When it comes to equipment you get what you pay for. So at times it's best to bite the bullet and go alittle higher price range. That way you will spend more time running the tractor, rather than working on the tractor. Time is money and money is time.

In this area decent 8n's are going in that price range. So shop around or go to a couple of auctions and you might get lucky.

As for a winch I've got a Norse 400 on the back of my tractor and have been very happy with it. Farmi also make a top notch winch as well. These winches run off the rear pto of the tractor. So size the winch according to the tractor hp. The skidding speed and power of these winches are great.

The only problem is the price. They run anywhere from 1750.00 to 3500.00 depending on brand and model. But once again you might get lucky and get a used one for a decent price.

Hope this helps
Gordon

Offline Ron Wenrich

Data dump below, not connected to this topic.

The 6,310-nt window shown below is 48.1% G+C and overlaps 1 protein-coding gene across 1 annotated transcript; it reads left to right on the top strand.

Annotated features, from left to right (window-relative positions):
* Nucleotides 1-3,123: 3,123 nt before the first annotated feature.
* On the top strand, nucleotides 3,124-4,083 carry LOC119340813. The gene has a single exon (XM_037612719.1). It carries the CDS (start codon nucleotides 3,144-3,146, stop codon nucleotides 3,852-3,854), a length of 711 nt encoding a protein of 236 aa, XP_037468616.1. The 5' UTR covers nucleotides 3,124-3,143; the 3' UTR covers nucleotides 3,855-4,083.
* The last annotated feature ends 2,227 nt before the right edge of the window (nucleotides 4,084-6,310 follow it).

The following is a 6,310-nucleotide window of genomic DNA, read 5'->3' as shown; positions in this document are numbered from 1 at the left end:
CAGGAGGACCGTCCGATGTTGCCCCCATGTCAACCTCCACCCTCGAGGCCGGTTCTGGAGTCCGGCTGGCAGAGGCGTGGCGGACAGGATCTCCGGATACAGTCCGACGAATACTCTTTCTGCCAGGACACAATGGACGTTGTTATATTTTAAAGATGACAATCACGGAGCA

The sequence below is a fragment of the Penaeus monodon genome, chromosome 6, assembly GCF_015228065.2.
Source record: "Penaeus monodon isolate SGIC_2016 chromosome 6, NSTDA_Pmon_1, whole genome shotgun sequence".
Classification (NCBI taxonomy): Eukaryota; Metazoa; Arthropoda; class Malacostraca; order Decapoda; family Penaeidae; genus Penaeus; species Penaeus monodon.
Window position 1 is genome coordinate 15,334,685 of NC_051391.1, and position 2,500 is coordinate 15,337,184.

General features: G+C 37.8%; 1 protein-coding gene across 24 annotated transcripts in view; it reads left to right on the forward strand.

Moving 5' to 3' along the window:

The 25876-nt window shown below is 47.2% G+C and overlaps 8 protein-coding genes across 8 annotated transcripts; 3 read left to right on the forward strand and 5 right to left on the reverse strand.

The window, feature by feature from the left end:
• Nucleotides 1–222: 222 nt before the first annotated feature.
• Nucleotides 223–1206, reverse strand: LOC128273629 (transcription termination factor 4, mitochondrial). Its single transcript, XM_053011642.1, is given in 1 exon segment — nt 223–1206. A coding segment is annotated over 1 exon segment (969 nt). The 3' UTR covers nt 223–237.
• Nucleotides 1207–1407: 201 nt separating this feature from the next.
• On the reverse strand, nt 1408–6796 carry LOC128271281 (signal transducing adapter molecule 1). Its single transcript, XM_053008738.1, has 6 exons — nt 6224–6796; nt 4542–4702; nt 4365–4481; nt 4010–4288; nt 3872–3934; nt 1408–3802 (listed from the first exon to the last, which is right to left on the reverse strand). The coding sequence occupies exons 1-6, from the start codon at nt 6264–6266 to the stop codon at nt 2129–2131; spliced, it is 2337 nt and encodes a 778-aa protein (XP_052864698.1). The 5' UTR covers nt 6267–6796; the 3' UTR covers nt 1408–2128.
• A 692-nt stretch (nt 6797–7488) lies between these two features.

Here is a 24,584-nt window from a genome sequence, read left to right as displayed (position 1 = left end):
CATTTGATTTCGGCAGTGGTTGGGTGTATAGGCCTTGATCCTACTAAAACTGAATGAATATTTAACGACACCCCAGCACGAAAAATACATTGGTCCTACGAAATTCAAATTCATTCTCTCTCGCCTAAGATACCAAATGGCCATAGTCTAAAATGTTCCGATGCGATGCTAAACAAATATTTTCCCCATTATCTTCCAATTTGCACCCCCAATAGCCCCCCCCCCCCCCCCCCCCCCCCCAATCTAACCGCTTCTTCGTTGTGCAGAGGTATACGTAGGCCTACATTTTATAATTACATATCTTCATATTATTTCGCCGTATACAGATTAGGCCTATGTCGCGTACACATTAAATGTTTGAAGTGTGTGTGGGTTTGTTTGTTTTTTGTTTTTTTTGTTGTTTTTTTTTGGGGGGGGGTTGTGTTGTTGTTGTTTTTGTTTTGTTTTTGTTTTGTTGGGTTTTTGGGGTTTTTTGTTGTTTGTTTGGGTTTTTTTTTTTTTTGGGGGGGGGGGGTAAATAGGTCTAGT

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Re: Loading up
« Reply #7 on: March 11, 2001, 07:20:27 AM »
There is an old system of loading logs called the crosshaul system.  I don't know if you can use it or adapt the system to make it less labor intensive.

They used to use either chain or cable.  Logs or poles are rolled up or across temporary skids, sloping to the ground.  Power is either a stationary winch, tractor or horses.

A forked cable is put under the logs, which are near the end of the skid poles and attached to the trailer.  The double cable goes into a single cable, and is attached to the tractor.  When pulled, the logs go up the skid poles onto the truck.  

I don't know how practical that method is for you.

Another practice was to build elevated skid ways off the side of the road.  But, that requires some hilly terrain.  

You may be able to build some sort of portable ramp and use the crossbuck system as a low tech method of loading logs.
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Offline timberbeast

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Re: Loading up
« Reply #8 on: March 11, 2001, 11:03:33 PM »
I thank you all kindly for the advice.  Ron,  A guy I know in Oregon explained the cross-haul system to me,  I may give it a shot.  I'll let you guys know how it all shakes out when I can get into my land,  I'm kind of leaning towards an old knuckle -boom cat right now,  if I only use it for loading,  I shouldn't beat it up too bad.  Thanks again!
Where the heck is my axe???